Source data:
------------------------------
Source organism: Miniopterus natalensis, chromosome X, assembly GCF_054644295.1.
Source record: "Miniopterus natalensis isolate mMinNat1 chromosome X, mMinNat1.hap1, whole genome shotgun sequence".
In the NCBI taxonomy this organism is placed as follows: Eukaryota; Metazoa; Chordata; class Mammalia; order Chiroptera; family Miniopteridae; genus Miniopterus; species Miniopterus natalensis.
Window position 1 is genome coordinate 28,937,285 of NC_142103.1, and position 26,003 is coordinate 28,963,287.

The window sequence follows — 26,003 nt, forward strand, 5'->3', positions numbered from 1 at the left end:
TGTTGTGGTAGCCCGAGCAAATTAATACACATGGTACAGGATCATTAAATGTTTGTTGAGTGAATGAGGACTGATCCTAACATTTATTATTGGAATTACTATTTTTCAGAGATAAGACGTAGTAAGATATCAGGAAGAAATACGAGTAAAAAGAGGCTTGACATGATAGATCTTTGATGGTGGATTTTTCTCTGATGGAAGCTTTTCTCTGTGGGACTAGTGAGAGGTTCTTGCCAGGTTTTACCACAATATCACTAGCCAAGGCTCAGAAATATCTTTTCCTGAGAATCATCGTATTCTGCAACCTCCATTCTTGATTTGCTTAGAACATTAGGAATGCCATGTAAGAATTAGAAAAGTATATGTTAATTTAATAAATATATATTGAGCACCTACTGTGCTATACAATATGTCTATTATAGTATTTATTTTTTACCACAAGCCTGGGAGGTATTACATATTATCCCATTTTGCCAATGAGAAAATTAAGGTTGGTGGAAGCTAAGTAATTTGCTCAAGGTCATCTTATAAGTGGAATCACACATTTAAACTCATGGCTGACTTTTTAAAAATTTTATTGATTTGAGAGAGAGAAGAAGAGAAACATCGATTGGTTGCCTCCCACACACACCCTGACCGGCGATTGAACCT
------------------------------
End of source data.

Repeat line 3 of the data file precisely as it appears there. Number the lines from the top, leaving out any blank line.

In the NCBI taxonomy this organism is placed as follows: Eukaryota; Metazoa; Chordata; class Mammalia; order Chiroptera; family Miniopteridae; genus Miniopterus; species Miniopterus natalensis.